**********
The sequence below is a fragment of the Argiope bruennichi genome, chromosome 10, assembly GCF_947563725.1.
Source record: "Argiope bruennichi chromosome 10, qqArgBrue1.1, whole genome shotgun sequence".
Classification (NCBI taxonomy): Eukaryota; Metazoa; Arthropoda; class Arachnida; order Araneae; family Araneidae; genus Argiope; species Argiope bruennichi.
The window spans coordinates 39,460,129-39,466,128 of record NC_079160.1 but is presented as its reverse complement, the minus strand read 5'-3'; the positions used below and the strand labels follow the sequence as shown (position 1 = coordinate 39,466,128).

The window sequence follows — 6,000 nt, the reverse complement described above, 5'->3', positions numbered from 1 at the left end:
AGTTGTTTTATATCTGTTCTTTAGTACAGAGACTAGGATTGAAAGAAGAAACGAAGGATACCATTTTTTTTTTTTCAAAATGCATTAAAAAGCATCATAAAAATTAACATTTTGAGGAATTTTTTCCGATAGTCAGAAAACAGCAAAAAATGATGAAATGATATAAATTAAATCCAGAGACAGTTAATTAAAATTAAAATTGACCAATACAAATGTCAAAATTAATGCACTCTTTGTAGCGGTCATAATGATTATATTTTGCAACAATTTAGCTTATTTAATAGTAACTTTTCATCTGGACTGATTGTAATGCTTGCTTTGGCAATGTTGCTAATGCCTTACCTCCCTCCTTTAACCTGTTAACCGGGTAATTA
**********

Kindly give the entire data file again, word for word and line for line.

The sequence below is a fragment of the Argiope bruennichi genome, chromosome 10, assembly GCF_947563725.1.
Source record: "Argiope bruennichi chromosome 10, qqArgBrue1.1, whole genome shotgun sequence".
Classification (NCBI taxonomy): Eukaryota; Metazoa; Arthropoda; class Arachnida; order Araneae; family Araneidae; genus Argiope; species Argiope bruennichi.
The window spans coordinates 39,460,129-39,466,128 of record NC_079160.1 but is presented as its reverse complement, the minus strand read 5'-3'; the positions used below and the strand labels follow the sequence as shown (position 1 = coordinate 39,466,128).

The window sequence follows — 6,000 nt, the reverse complement described above, 5'->3', positions numbered from 1 at the left end:
AGTTGTTTTATATCTGTTCTTTAGTACAGAGACTAGGATTGAAAGAAGAAACGAAGGATACCATTTTTTTTTTTTCAAAATGCATTAAAAAGCATCATAAAAATTAACATTTTGAGGAATTTTTTCCGATAGTCAGAAAACAGCAAAAAATGATGAAATGATATAAATTAAATCCAGAGACAGTTAATTAAAATTAAAATTGACCAATACAAATGTCAAAATTAATGCACTCTTTGTAGCGGTCATAATGATTATATTTTGCAACAATTTAGCTTATTTAATAGTAACTTTTCATCTGGACTGATTGTAATGCTTGCTTTGGCAATGTTGCTAATGCCTTACCTCCCTCCTTTAACCTGTTAACCGGGTAATTA